The wind continued to come in from the left at 900 yards and it was almost immediately apparent that forays to the magpie ring were not only possible but easily made.  The slightest slip from a shooter coupled with the fickle wind was swiftly punished.  Despite the coaches’ efforts this initial episode was occasionally repeated before conditions began to calm.  The later finishing American and Australian teams were therefore able to make up ground.  After 900 yards the leading teams were ranked as follows: USA (19 off, 161 V-bulls), SA (19 off but with 158 V bulls), GB (20 off with 155 V-bulls) and Australia (23 off with 163 V-bulls).

With this narrow gap on at least the point counters’ minds, we prepared for 1000 yards.  Again, the gazebo bearers and hydration helpers were to the fore in setting up a little haven from the beating sun for the points accumulators.  But it was to the points accumulators that all eyes turned in this final range. 

For the casual observer, the wind conditions seemed to be easing at least a little. In truth, and certainly for those still in the coaching hot seats after a day’s work, this was not really the case.  Battle ebbed and flowed across the range as the point counters’ ranks swelled with runners keeping the Captain up to date with the leading teams’ relative positions.  South Africa set the pace as they shot through quickly.  The USA and Australia also remained threatening until almost their last firers.  It was, as a theoretically neutral observer put it, “turning in to quite a good match”. 

As the leading teams went shot for shot (and stop for stop when the wind really played up), the maths became increasingly complicated as it became apparent the result may well come down to V-bulls. It is worth noting that the point counters from the different nations were grateful for the spirit of cooperation and helpful data sharing on show.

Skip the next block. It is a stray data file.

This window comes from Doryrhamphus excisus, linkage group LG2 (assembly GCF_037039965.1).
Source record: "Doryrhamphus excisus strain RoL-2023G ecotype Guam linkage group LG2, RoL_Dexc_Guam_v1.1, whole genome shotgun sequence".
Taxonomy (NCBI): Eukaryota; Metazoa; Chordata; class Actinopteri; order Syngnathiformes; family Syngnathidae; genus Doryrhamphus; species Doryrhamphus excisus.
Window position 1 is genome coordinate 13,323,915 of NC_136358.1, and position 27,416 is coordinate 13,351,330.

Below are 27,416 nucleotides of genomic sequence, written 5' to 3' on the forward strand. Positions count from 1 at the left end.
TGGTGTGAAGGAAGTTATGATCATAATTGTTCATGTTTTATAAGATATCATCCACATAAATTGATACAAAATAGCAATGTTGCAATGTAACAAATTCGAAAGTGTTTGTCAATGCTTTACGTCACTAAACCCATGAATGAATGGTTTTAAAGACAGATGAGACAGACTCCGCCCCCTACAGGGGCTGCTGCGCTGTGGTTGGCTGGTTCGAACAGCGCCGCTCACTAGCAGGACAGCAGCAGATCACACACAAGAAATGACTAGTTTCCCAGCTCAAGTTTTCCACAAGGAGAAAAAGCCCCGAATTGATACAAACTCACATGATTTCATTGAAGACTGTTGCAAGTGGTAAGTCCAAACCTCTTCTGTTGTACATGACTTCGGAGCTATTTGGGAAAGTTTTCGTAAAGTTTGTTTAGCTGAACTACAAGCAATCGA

Ultimately, however, the combination of GB’s delayed start, superb coaching and some nerveless shooting prevailed.  Victory was ours by four points and 13 V-bulls.  South Africa were second, followed by USA, Australia, Canada and New Zealand.  Webbie’s first response was simply that, he can now look Hinchliffe in the eye. 

Congratulations must go to South Africa for going out and setting such a tough score and so putting such pressure on us and to Bryan Litz of the USA whose 200.26 both edged out one David Luckman’s 200.24 and equalled the match record.  Thanks to all the competing nations for what proved to be an enthralling match.

After such an exhausting and emotionally engaging day the team celebrated with the other competing nations at prize giving.  The excellent result for the USA in the Under 25 match sounded a cautionary note for the competition next week and indeed the future.  Commiserations to the GB U25 team.

Tomorrow is the start of the Australian Queen’s, so our next task is to come down from this high and get back to individual shooting and all the challenges that brings.